LENOIR – What started out as an investigation conducted late last year by the Caldwell County Board of Elections into alleged vote buying on behalf of the Republican Party and current Caldwell County Sheriff Gary Clark has now resulted in five Caldwell County residents being indicted on federal charges.
Wayne Shatley, Anita Moore, Valerie Moore, Carlos R. “Sunshine” Hood and Ross “Toogie” Banner were indicted Wednesday by a federal grand jury in Charlotte on nine counts alleging conspiracy to commit and actually committing vote-buying.
The indictment alleges that the defendants recruited various residents of Caldwell County to participate in early voting at the Caldwell County Board of Elections office prior to the Nov. 5, 2002 general elections.
“The indictment indicates that individuals recruited by the defendants were offered and/or paid $25 to vote the “straight Republican ticket” for all the Republican candidates for state and federal office appearing on the ballot in the general election or, alternatively, to vote for the Republican Party’s candidate for the office of Caldwell County Sheriff (Clark),” stated Suellen Pierce, spokesperson for the U.S. Attorney – Western District of North Carolina.
The indictment also alleges that the defendants and others offered to pay and paid persons to register to vote in the 2002 general election.
In the “overt acts” described in the indictment, Banner allegedly paid a persons, “H.M.” and “B.B.,” $25 each to vote on Oct. 29, 2002.
Shatley and Anita Moore allegedly offered “L.C.” $25 for voting and paid “D.L.H.” $10 to register on Oct. 30, 2002. Also on that date, Anita Moore and Valerie Moore allegedly paid D.L.H. $25 to vote and Anita Moore allegedly paid “T.P.” $25 to vote.
Shatley, Anita Moore and Hood allegedly paid “C.H.” $25 to vote on Oct. 30, 2002. The next day Anita Moore allegedly paid “T.P.” $25 to vote, the indictment states.
Pierce stated that, if convicted on all counts, Shatley faces 20 years in prison, Anita Moore – 35 years in prison, Valerie Moore – 10 years imprisonment, Hood – 10 years and Banner – 15 years.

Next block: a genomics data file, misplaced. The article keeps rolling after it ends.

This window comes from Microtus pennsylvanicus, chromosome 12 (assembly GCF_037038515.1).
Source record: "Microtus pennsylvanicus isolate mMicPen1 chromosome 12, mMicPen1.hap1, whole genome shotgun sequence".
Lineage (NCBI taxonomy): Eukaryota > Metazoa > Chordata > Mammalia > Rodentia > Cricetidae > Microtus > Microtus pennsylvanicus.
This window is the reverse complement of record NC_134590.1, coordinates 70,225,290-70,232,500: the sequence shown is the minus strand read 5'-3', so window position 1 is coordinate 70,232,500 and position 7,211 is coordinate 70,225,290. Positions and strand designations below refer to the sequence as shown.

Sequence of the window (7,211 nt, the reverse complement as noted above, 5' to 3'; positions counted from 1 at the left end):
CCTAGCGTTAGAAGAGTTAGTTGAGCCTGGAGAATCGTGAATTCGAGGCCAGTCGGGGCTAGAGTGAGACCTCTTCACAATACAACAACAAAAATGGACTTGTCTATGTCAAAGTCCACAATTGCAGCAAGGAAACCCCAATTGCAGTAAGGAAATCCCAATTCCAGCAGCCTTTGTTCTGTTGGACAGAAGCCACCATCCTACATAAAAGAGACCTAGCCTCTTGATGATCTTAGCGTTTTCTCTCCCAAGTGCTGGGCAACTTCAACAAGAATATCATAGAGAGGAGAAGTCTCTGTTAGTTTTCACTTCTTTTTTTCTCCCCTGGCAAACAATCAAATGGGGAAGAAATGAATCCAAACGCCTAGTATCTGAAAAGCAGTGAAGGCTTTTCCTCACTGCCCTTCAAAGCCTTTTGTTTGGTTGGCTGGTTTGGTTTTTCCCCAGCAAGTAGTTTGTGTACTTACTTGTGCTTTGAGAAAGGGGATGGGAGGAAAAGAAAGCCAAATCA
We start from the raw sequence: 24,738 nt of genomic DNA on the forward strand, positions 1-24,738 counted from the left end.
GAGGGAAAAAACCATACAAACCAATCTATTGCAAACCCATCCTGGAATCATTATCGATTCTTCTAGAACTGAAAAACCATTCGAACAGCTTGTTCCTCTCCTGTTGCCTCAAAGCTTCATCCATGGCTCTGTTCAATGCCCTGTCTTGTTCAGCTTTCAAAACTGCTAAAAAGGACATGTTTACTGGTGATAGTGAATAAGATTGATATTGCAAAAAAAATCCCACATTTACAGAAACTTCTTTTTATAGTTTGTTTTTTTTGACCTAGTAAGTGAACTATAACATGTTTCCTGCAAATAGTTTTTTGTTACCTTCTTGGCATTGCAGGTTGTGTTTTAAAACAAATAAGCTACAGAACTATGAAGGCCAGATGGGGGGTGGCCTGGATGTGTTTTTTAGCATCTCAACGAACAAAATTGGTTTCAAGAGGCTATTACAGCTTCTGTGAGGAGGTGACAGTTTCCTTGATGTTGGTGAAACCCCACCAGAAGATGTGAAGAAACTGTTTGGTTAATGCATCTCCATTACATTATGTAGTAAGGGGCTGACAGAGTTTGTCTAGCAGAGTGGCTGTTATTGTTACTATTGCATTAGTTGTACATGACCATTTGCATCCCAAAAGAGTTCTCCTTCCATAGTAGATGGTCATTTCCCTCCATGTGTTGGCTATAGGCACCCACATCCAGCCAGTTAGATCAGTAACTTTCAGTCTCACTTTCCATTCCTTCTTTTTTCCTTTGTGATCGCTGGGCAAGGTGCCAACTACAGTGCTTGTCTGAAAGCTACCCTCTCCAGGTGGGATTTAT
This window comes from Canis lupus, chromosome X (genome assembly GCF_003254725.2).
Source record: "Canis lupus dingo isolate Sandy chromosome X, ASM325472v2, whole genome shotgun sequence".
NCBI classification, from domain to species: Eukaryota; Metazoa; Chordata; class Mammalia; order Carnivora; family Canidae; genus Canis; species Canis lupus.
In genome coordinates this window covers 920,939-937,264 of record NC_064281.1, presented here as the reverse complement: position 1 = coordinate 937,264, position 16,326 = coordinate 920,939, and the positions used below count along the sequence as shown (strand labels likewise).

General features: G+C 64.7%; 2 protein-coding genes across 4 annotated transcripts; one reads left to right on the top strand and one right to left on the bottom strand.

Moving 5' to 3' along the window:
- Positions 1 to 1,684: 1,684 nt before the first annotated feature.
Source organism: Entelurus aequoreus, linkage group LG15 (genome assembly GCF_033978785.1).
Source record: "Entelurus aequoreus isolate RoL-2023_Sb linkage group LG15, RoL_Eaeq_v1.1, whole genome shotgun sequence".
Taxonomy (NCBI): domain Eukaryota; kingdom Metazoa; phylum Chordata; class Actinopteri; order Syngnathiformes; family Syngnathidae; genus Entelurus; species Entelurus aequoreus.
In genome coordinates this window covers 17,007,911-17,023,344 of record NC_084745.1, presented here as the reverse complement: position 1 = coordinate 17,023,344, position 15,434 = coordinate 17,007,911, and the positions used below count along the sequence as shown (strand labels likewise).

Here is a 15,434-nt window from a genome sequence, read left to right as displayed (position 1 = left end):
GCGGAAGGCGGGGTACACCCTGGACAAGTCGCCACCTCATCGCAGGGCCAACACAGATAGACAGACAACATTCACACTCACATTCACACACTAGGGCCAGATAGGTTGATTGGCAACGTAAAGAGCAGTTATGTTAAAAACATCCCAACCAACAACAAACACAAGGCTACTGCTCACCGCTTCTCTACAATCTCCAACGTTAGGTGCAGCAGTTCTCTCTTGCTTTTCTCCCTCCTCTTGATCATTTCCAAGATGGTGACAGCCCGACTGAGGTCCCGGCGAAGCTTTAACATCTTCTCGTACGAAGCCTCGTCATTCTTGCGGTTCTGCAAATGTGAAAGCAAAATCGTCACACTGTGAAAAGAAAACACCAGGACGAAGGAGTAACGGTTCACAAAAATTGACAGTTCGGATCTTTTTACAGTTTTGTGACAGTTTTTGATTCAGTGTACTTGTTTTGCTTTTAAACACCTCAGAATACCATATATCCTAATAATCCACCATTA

Fifteen people testified before the Caldwell County elections board in December that they sold their votes to a handful of people working at Caldwell County Republican headquarters in the days before the election.
Information presented at the hearing also implied that up to 250 voters sought to sell their votes. The lawyers for the Republican Party’s candidates claim only a handful of votes may have been changed. No one has linked either the GOP’s candidates or the Republican Party to the vote buying.
In the 2002 general election, Clark won the sheriff’s race by 746 votes. Clark received 11,588 votes and former Sheriff Roger Hutchings, a Democrat, received 10,842 votes. Republicans Tim Sanders and Alden Starnes also defeated Democrat Bill Wall in the race for two seats on the Caldwell County Board of Commissioners.
Appeals for a new election by Hutchings and Wall to the N.C. Board of Elections and a N.C. Superior Court judge failed and Clark, Sanders and Starnes were admitted into their elected offices in late February.
An appeal for a new election by Hutchings and Wall is pending in the N.C. Court of Appeals and a decision by the court is expected in October.
Hutchings, who now heads the N.C. Boxing Commission, declined to comment Wednesday as to whether he would run against Clark if a new election is ordered by the court.
Clark, who learned of the indictments from the News-Topic, said he was glad that justice was moving forward in the vote-buying scandal. He said the alleged actions of the conspirators resulted in a four-month delay in him being sworn into office.
“It hurt me and it hurt my family being without a job for so long,” Clark said.
Hutchings also said he learned about the indictments from the News-Topic. He said the alleged vote-buying conspiracy hurt the faith of many people in Caldwell County in the democratic process.
“It was deplorable to a lot of honest people. It hurt people in both parties,” Hutchings said.
Clark and Hutchings both commended the work done by the State Bureau of Investigation (SBI), the Federal Bureau of Investigation and U.S. Attorney’s office in investigating the matter.
Clark criticized the Hutchings administration for not making arrests and putting an end to the alleged vote-buying scandal as soon as they learned about it.
“The thing that perplexes me is why the old Sheriff’s Department administration did not arrest anybody for buying votes, said Clark. “Why did they let it go on?”
Hutchings said he contacted the SBI about the alleged vote-buying conspiracy as soon as it was detected, about two weeks before the election. He said there was a delay in fully investigating the conspiracy until the District Attorney’s Office realized the scope of the matter.
“We could have made arrests but we would have been accused of making a political issue of it,” Hutchings said. “We did our best to get an outside agency to look into it.”